At St Stephen’s College, as part of the four-year undergraduate programme (FYUP) introduced in Delhi University in July 2013, physics is offered as a primary discipline (DC1), a secondary discipline (DC II), and as applied courses (ACs).

The DC1 track – which replaces the three-year BSc (Hons) – provides a strong foundation in physics. Mathematical physics, traditionally the strength of Physics Honours, remains strong in the new programme. Classical mechanics, electromagnetic theory, thermodynamics, optics, quantum mechanics, statistical mechanics, solid-state physics, and electronics are taught at a level comparable to that in good undergraduate programmes throughout the world. There continues to be a lot of lab time. In addition, there are opportunities in semesters 7 and 8 for students to engage in research. In other words, those who choose physics as DC1 are trained for careers in physics teaching and research.

The physics courses offered in the DC II track – open from the second year and only to those who have chosen something other than physics as DC I – provides enough of an introduction to the subject for those who take them to get a good idea of the physicist’s view of the world. Though less wide-ranging and intensive than DC I physics, the DC II courses are rigorous enough for a student who does all six of them to qualify for admission to a master’s degree in the subject. To be able to cope with DC II physics courses, a student should have done calculus-based physics and mathematics at the high school (plus 2) level.

The Applied Courses in physics are open to students from all disciplines from the second year and are technically less demanding.

Students who choose the DC I physics track get the full Stephanian physics experience. What makes this experience special, over and above the syllabus and course structure (the same in all of Delhi University), is – the dedication of its teachers, the quality of its students, and the unique atmosphere of the college. At their best our teachers require their students to learn honestly, think independently, recognize quality, and develop the confidence to create rather than merely reproduce. And our students, at their best, keep their teachers and one another on their toes. The quality of the students and the atmosphere of the college give teachers the freedom to go beyond the confines of the syllabus. Though the pressure of tests and projects cannot be denied, it is not relentless – there is time enough for discussion and dreaming, for participation in extra-curricular activities, and for fun and fellowship.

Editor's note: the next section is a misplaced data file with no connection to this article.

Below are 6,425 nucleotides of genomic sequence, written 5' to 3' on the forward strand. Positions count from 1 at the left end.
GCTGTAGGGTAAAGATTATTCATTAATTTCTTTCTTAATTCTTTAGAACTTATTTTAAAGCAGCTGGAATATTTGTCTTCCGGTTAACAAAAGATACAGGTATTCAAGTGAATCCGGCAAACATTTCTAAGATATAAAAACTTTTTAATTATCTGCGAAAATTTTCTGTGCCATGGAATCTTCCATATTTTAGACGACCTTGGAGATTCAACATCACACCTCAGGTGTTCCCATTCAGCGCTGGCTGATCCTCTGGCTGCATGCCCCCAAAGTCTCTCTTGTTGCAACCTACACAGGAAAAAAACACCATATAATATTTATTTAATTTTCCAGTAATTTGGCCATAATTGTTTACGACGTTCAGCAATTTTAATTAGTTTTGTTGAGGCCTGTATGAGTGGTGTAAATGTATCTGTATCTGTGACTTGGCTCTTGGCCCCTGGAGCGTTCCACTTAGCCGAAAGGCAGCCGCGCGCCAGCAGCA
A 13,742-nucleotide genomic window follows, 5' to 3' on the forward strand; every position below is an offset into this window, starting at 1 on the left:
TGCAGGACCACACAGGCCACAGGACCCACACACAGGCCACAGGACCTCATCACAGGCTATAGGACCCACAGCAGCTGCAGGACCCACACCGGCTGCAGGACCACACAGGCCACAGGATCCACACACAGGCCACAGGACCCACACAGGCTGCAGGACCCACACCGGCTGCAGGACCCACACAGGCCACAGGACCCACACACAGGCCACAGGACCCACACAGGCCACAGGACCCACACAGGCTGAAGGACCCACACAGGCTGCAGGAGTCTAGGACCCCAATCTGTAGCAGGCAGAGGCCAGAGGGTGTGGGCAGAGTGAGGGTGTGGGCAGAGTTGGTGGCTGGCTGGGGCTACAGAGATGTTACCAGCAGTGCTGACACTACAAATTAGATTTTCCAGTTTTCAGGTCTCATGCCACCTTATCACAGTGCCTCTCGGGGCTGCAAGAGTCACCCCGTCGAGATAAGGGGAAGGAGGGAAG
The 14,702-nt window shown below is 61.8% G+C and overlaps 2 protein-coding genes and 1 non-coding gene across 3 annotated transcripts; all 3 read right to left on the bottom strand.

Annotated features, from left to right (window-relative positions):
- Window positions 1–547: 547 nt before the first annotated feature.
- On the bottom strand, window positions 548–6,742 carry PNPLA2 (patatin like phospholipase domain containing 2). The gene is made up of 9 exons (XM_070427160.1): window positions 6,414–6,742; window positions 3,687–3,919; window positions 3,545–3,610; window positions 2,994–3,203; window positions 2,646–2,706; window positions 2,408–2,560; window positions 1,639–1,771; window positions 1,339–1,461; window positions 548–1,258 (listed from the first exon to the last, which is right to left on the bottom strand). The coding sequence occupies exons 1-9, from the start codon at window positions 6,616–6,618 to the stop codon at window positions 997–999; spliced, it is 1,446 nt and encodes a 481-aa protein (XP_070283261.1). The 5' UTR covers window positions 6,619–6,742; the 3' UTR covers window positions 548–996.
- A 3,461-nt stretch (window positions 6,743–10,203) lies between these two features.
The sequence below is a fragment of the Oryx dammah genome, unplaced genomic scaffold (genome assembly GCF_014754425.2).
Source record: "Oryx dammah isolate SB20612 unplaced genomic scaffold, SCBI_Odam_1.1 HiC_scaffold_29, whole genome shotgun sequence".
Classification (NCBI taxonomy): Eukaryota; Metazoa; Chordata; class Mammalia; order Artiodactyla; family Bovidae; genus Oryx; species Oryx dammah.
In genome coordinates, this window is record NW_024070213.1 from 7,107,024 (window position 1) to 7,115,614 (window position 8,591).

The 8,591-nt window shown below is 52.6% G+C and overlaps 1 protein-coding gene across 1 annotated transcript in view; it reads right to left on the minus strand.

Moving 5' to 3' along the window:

Outside the classroom we have the Physics Society. It organizes the annual Popli Memorial Lecture Series by a distinguished scientist. It has a problem-solving club, and once a year we have the Popli Memorial Aptitude test. There is the annual Meera Memorial Paper-presentation Competition for students. The Society runs a forum called the Feynman Club at which students, old students, and visitors present ideas and discoveries in physics. It has an Astronomy Club, which uses a couple of small telescopes to gaze at stars. It organizes trips to national labs and observatories (and hill stations!).

Physics at St Stephen’s reaches beyond the College into the research institutes – IISc, IMSc, HRI, SINP, JNCASR, NCRA, TIFR and others – where many of our students do summer projects requiring exploration and discovery beyond the curriculum. The research component in the fourth year of the FYUP is intended to make such open-ended discovery a part of every student’s college experience.

We believe that the best physics graduates from St Stephen’s have a roundedness, a solidity, and an openness to possibilities that most fresh graduates elsewhere may lack. A significant fraction of our students do PhDs at places like IISc, TIFR, Harvard, Yale, Stony Brook, Cornell, and Cambridge, and go on to become scientists. The analytical skills learnt by our students prove useful also to those who move into fields like Computer Science, Engineering, Geophysics, Economics, and Finance.

A student wishing to do DC I physics needs to have done physics, chemistry, and mathematics at the higher secondary (plus 2) level. Familiarity with differentiation and integration is required, as all first-year courses are calculus-based. 


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